St Hilda's Anglican Catholic Church Service Times

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Fr Matthew Kirby for further details.
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Saturday, 1 October 2016

The Splendor Of Truth

"Neither was guile found in His mouth". 
In the name of The Father and of The Son and of The Holy Spirit. Amen.

The following is a transcript of an oral serman presented by Father Matthew to his parish.

"Neither was guile found in His mouth". This is St Peter speaking of Christ. "He did no sin", he says, "neither was guile found in His mouth, when He was reviled, reviled not again". So in the midst of talking about the sufferings of Christ he notes His sinlessness and especially His honesty. No Guile in His mouth means no dishonesty, no deceipt, no trying to lead people astray. 

He is the Shephard, The Devine Shephard of our souls. Jesus said "I am the Good Shephard". The Good Shephard gives his life for the sheep. Part of that shepharding is to lead us to truth. The Shephard who looks after litteral sheep takes care of them and part of taking care of them is leading them to good pastures. Now, Jesus and the clergy underneath him are meant to be shephards of the flock and of cause their job is not to primarily lead Christian people to litteral food, but to Spiritual food. In other words to lead them to The Truth. So that truth, that ministry of truth is the essential part of what Jesus as The Good Shephard, and where He leads his people.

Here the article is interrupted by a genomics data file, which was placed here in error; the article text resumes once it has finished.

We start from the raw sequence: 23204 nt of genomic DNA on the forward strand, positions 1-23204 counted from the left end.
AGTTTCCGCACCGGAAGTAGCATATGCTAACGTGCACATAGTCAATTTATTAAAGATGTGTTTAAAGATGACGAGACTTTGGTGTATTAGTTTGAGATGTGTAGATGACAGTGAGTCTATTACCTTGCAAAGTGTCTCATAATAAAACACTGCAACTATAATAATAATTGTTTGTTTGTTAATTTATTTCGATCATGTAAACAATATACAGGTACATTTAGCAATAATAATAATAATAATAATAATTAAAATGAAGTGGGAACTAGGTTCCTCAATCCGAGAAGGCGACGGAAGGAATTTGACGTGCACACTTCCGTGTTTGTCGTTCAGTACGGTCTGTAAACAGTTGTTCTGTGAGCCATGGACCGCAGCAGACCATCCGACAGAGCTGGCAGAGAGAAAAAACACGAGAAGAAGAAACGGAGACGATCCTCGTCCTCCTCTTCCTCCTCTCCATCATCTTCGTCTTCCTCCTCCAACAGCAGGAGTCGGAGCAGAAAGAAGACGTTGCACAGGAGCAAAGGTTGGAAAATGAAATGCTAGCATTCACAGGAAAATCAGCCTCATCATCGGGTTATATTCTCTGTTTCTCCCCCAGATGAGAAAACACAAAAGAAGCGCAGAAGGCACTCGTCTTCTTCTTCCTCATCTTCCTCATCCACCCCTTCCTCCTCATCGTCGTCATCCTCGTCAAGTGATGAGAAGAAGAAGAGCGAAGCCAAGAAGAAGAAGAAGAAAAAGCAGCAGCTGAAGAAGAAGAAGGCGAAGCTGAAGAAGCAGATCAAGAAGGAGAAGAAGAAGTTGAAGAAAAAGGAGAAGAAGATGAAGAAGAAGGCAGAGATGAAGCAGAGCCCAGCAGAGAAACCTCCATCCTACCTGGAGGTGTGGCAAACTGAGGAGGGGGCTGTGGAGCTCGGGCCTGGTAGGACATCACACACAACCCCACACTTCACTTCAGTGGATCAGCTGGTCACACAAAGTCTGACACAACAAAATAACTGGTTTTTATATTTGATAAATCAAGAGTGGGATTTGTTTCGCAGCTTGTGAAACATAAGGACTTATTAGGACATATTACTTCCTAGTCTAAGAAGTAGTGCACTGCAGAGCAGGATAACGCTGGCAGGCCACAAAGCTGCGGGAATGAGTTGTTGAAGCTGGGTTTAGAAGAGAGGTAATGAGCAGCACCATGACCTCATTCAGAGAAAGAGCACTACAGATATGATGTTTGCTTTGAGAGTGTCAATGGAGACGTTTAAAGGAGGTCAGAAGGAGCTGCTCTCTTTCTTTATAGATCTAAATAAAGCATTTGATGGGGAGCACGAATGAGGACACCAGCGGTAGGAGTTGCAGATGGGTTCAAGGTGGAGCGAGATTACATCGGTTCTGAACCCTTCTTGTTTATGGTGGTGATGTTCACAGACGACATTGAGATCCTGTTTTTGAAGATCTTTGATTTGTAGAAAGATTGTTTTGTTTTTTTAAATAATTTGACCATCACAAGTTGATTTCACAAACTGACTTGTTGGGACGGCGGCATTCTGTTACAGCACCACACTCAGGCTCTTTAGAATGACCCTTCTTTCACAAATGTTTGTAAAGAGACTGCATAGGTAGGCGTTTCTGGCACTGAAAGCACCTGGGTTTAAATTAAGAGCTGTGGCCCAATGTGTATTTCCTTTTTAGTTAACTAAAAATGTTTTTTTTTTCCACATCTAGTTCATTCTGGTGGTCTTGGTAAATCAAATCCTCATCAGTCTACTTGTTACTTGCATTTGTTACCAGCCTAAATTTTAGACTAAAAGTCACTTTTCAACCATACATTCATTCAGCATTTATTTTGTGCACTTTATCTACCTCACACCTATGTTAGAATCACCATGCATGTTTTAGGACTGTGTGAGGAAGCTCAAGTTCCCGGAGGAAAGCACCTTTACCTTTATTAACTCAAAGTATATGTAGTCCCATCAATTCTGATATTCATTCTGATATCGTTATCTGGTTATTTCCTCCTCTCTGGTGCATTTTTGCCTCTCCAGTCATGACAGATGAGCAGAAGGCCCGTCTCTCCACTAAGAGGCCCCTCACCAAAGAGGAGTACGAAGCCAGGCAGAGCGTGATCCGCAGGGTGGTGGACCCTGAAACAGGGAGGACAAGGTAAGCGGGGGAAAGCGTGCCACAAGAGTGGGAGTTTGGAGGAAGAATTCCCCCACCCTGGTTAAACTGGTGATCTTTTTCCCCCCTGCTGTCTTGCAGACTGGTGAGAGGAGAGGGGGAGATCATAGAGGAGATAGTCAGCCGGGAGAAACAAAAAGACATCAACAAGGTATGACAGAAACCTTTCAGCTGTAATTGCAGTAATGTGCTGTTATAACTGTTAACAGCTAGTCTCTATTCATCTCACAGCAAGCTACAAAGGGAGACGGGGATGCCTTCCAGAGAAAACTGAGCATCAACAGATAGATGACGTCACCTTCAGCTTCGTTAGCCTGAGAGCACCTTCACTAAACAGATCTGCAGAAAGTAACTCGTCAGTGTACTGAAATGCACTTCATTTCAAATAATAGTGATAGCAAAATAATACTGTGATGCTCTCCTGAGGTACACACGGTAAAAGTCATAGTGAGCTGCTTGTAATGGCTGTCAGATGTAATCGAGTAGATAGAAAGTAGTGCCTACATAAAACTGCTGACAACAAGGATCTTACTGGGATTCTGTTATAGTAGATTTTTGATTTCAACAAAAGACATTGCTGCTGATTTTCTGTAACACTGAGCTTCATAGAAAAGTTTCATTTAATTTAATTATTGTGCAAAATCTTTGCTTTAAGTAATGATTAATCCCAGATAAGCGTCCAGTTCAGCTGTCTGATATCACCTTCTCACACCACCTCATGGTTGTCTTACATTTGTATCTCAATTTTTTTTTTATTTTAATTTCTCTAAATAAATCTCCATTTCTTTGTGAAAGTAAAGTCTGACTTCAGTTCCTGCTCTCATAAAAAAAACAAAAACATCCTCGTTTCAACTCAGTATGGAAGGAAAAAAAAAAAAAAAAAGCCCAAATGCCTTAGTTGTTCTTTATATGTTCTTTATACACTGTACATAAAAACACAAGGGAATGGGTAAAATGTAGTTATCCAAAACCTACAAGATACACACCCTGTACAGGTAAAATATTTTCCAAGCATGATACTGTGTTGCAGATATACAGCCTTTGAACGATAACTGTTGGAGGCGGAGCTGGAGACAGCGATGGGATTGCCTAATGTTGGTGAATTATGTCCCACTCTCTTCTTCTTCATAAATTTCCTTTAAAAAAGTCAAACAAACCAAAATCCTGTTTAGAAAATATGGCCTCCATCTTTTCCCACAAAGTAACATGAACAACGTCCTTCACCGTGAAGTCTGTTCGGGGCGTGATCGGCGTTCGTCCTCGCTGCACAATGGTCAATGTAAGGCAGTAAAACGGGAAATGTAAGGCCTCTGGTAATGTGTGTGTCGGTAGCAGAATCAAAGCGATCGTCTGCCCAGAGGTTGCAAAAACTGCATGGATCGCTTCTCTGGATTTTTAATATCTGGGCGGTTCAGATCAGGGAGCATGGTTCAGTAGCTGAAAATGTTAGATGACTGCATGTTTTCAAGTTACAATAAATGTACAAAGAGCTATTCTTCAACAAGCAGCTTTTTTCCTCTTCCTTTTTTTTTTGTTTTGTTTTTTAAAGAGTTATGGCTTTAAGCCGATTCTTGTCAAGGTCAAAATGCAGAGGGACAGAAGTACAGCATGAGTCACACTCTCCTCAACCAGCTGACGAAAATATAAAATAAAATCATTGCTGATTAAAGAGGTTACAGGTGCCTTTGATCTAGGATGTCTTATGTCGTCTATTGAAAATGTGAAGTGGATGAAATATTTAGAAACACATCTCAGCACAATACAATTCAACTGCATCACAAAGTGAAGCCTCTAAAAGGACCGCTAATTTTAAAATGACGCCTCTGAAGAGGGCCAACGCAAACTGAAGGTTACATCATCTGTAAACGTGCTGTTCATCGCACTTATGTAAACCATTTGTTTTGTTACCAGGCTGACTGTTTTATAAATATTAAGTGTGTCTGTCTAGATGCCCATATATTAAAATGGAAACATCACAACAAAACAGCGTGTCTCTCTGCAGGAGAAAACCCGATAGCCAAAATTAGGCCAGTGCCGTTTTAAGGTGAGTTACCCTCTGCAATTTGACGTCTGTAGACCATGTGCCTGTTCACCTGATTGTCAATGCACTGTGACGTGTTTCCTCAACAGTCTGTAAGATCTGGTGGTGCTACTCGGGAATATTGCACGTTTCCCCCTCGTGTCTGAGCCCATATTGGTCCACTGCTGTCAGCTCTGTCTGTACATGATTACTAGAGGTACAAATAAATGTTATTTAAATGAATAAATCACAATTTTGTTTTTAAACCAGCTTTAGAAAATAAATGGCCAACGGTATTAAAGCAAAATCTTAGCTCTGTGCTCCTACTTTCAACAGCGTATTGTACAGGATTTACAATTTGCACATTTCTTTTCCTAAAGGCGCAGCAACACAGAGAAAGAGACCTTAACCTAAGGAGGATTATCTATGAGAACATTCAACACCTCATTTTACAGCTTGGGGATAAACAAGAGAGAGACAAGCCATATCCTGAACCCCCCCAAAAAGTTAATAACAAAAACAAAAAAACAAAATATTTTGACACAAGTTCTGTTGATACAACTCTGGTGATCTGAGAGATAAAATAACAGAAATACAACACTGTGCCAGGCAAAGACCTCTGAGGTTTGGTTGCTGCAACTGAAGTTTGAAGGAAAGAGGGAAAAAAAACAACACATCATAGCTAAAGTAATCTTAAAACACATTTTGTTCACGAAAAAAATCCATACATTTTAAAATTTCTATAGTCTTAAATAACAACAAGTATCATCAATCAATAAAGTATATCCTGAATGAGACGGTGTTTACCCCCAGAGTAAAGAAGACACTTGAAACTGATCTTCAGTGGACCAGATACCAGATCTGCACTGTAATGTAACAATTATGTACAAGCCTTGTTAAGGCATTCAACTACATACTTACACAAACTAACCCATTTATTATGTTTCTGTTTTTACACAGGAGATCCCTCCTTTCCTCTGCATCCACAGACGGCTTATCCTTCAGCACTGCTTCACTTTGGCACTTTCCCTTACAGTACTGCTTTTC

Today we will focus on Jesus as the truth.

In these days, St Francis has been a rather contraversial figure. He hasn't been the only contraversial pope recently. John Paul 11 was considered a mixed blessing by many in his time because although he opposed and underminded totalitarianism and stood up for peace and justice for the poor, he also taught the catholic faith and morals without compromise. His critics see his comittments as inconsistant, they don't mind the bit about helping the poor and speaking up for the poor and opposing totalitarian regimes like communism but they weren't so happy about hin defending catholic morals. They saw that as reactionary, as they call it. They couldn't see the consistancy between the two. By such criticisms they showed how little they knew the man or the faith. This is true unfortunately for many within the church. You see, that pope did not set out to be either progressive nor regressive because he neither believed that (as they say) "old is mold and new is true". Nor did he believe the mythical "good old days". Whether it was "in" or "out" of fashion what he wanted to teach was "The Truth". Right or wrong was what mattered, not political right or left. He knew the truth challenges every human culture, ever since the fall, that the truth challenges every stage of our development.